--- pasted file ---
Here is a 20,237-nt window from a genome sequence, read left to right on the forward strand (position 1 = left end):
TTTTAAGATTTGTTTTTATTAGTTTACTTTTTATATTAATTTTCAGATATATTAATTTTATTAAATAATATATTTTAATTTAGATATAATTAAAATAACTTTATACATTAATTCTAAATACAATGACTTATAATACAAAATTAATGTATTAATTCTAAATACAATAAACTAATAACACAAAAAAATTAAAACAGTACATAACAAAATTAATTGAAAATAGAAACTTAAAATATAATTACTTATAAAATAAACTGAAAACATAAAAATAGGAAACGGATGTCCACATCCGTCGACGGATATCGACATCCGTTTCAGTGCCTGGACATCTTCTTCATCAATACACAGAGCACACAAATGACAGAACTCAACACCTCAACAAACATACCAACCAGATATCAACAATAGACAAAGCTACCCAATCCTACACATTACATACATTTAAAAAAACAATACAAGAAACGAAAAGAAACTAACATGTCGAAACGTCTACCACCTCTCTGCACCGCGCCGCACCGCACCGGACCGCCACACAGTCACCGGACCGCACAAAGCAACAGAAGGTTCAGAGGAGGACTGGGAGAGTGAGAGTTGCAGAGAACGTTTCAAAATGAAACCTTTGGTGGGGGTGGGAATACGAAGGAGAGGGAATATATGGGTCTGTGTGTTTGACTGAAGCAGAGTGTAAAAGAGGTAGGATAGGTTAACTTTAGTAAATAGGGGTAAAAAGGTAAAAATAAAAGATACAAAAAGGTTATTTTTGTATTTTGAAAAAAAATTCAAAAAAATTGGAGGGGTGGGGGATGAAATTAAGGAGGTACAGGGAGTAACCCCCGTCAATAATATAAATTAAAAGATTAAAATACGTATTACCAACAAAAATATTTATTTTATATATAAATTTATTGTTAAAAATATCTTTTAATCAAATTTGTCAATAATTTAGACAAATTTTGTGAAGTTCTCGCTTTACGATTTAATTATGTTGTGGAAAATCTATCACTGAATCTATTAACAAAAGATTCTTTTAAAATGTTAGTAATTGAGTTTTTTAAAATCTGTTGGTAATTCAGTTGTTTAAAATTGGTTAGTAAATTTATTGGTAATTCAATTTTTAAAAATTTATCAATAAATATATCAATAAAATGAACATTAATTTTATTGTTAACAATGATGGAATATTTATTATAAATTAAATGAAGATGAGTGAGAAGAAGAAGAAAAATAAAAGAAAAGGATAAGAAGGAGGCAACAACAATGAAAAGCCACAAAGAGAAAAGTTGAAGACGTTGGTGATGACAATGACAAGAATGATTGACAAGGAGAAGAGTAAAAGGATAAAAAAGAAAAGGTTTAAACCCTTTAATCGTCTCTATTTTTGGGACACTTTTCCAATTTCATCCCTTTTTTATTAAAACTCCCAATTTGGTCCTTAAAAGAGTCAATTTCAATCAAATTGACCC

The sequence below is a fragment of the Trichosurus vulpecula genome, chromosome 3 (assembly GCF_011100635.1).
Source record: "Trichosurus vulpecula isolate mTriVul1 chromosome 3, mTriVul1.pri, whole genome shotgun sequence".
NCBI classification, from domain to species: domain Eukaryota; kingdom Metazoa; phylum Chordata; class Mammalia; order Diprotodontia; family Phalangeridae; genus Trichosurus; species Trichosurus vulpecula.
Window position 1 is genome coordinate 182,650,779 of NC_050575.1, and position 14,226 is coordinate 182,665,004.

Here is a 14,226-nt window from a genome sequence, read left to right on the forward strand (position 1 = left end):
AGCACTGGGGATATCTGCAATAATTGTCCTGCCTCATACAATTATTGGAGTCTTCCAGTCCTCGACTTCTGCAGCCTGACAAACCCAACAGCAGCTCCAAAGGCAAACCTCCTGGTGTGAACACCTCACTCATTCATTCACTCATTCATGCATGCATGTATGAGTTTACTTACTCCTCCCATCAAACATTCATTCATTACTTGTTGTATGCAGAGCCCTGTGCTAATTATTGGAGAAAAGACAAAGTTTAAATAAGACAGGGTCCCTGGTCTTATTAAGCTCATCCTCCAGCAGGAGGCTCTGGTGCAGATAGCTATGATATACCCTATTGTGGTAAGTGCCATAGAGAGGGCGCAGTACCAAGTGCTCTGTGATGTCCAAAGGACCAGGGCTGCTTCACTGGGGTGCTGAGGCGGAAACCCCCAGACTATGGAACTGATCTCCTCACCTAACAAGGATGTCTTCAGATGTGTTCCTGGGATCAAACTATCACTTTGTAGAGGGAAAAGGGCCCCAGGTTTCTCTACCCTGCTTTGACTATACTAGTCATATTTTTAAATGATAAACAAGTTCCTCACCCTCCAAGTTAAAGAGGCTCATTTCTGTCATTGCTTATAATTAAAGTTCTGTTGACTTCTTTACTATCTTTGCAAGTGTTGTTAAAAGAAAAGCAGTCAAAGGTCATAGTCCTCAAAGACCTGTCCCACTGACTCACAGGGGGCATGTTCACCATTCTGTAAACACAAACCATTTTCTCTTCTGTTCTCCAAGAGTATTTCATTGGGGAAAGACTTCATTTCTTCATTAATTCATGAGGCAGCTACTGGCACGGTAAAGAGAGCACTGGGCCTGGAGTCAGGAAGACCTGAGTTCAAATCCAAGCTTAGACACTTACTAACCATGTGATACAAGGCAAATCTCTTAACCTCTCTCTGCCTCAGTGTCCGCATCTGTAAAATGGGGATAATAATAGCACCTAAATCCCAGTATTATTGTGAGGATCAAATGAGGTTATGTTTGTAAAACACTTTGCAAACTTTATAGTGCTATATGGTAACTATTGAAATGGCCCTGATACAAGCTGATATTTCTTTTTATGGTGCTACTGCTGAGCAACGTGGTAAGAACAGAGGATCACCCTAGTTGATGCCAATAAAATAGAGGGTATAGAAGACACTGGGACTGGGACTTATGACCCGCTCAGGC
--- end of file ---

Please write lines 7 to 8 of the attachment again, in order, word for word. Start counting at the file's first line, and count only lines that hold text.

Here is a 14,226-nt window from a genome sequence, read left to right on the forward strand (position 1 = left end):
AGCACTGGGGATATCTGCAATAATTGTCCTGCCTCATACAATTATTGGAGTCTTCCAGTCCTCGACTTCTGCAGCCTGACAAACCCAACAGCAGCTCCAAAGGCAAACCTCCTGGTGTGAACACCTCACTCATTCATTCACTCATTCATGCATGCATGTATGAGTTTACTTACTCCTCCCATCAAACATTCATTCATTACTTGTTGTATGCAGAGCCCTGTGCTAATTATTGGAGAAAAGACAAAGTTTAAATAAGACAGGGTCCCTGGTCTTATTAAGCTCATCCTCCAGCAGGAGGCTCTGGTGCAGATAGCTATGATATACCCTATTGTGGTAAGTGCCATAGAGAGGGCGCAGTACCAAGTGCTCTGTGATGTCCAAAGGACCAGGGCTGCTTCACTGGGGTGCTGAGGCGGAAACCCCCAGACTATGGAACTGATCTCCTCACCTAACAAGGATGTCTTCAGATGTGTTCCTGGGATCAAACTATCACTTTGTAGAGGGAAAAGGGCCCCAGGTTTCTCTACCCTGCTTTGACTATACTAGTCATATTTTTAAATGATAAACAAGTTCCTCACCCTCCAAGTTAAAGAGGCTCATTTCTGTCATTGCTTATAATTAAAGTTCTGTTGACTTCTTTACTATCTTTGCAAGTGTTGTTAAAAGAAAAGCAGTCAAAGGTCATAGTCCTCAAAGACCTGTCCCACTGACTCACAGGGGGCATGTTCACCATTCTGTAAACACAAACCATTTTCTCTTCTGTTCTCCAAGAGTATTTCATTGGGGAAAGACTTCATTTCTTCATTAATTCATGAGGCAGCTACTGGCACGGTAAAGAGAGCACTGGGCCTGGAGTCAGGAAGACCTGAGTTCAAATCCAAGCTTAGACACTTACTAACCATGTGATACAAGGCAAATCTCTTAACCTCTCTCTGCCTCAGTGTCCGCATCTGTAAAATGGGGATAATAATAGCACCTAAATCCCAGTATTATTGTGAGGATCAAATGAGGTTATGTTTGTAAAACACTTTGCAAACTTTATAGTGCTATATGGTAACTATTGAAATGGCCCTGATACAAGCTGATATTTCTTTTTATGGTGCTACTGCTGAGCAACGTGGTAAGAACAGAGGATCACCCTAGTTGATGCCAATAAAATAGAGGGTATAGAAGACACTGGGACTGGGACTTATGACCCGCTCAGGC